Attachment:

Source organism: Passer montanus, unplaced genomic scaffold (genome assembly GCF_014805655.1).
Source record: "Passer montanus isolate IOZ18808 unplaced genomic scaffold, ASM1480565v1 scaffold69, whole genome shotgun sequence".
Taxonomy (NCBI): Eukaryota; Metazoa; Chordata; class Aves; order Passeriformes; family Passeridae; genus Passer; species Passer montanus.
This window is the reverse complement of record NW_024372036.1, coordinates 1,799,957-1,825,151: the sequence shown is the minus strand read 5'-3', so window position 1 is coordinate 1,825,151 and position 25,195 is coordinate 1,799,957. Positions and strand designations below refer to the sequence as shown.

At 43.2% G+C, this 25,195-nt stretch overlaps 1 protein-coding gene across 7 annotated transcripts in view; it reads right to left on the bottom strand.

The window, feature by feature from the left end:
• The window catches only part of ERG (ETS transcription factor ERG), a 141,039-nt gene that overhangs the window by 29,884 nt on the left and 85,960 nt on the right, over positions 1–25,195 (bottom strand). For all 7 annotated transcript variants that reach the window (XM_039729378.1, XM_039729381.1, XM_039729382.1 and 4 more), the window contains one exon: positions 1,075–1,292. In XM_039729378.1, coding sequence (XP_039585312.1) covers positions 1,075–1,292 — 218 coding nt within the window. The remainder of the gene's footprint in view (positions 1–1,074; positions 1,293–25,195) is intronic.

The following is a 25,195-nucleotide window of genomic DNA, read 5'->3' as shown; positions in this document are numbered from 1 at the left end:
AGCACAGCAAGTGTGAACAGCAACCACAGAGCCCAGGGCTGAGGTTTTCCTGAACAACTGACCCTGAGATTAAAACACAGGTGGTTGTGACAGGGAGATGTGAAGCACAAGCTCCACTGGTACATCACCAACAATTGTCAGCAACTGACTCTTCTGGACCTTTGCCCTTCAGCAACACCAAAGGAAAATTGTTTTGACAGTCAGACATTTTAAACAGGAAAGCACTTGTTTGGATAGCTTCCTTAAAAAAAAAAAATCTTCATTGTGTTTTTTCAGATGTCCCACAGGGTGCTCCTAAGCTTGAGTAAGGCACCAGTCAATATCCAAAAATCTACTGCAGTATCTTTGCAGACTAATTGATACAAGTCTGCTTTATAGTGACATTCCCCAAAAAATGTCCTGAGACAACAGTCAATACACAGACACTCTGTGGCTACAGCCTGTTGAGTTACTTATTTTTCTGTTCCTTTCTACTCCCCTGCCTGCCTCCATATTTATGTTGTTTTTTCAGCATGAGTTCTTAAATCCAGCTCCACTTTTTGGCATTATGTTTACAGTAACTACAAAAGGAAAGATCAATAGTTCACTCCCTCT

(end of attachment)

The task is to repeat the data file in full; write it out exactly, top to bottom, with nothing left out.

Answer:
Source organism: Passer montanus, unplaced genomic scaffold (genome assembly GCF_014805655.1).
Source record: "Passer montanus isolate IOZ18808 unplaced genomic scaffold, ASM1480565v1 scaffold69, whole genome shotgun sequence".
Taxonomy (NCBI): Eukaryota; Metazoa; Chordata; class Aves; order Passeriformes; family Passeridae; genus Passer; species Passer montanus.
This window is the reverse complement of record NW_024372036.1, coordinates 1,799,957-1,825,151: the sequence shown is the minus strand read 5'-3', so window position 1 is coordinate 1,825,151 and position 25,195 is coordinate 1,799,957. Positions and strand designations below refer to the sequence as shown.

At 43.2% G+C, this 25,195-nt stretch overlaps 1 protein-coding gene across 7 annotated transcripts in view; it reads right to left on the bottom strand.

The window, feature by feature from the left end:
• The window catches only part of ERG (ETS transcription factor ERG), a 141,039-nt gene that overhangs the window by 29,884 nt on the left and 85,960 nt on the right, over positions 1–25,195 (bottom strand). For all 7 annotated transcript variants that reach the window (XM_039729378.1, XM_039729381.1, XM_039729382.1 and 4 more), the window contains one exon: positions 1,075–1,292. In XM_039729378.1, coding sequence (XP_039585312.1) covers positions 1,075–1,292 — 218 coding nt within the window. The remainder of the gene's footprint in view (positions 1–1,074; positions 1,293–25,195) is intronic.

The following is a 25,195-nucleotide window of genomic DNA, read 5'->3' as shown; positions in this document are numbered from 1 at the left end:
AGCACAGCAAGTGTGAACAGCAACCACAGAGCCCAGGGCTGAGGTTTTCCTGAACAACTGACCCTGAGATTAAAACACAGGTGGTTGTGACAGGGAGATGTGAAGCACAAGCTCCACTGGTACATCACCAACAATTGTCAGCAACTGACTCTTCTGGACCTTTGCCCTTCAGCAACACCAAAGGAAAATTGTTTTGACAGTCAGACATTTTAAACAGGAAAGCACTTGTTTGGATAGCTTCCTTAAAAAAAAAAAATCTTCATTGTGTTTTTTCAGATGTCCCACAGGGTGCTCCTAAGCTTGAGTAAGGCACCAGTCAATATCCAAAAATCTACTGCAGTATCTTTGCAGACTAATTGATACAAGTCTGCTTTATAGTGACATTCCCCAAAAAATGTCCTGAGACAACAGTCAATACACAGACACTCTGTGGCTACAGCCTGTTGAGTTACTTATTTTTCTGTTCCTTTCTACTCCCCTGCCTGCCTCCATATTTATGTTGTTTTTTCAGCATGAGTTCTTAAATCCAGCTCCACTTTTTGGCATTATGTTTACAGTAACTACAAAAGGAAAGATCAATAGTTCACTCCCTCT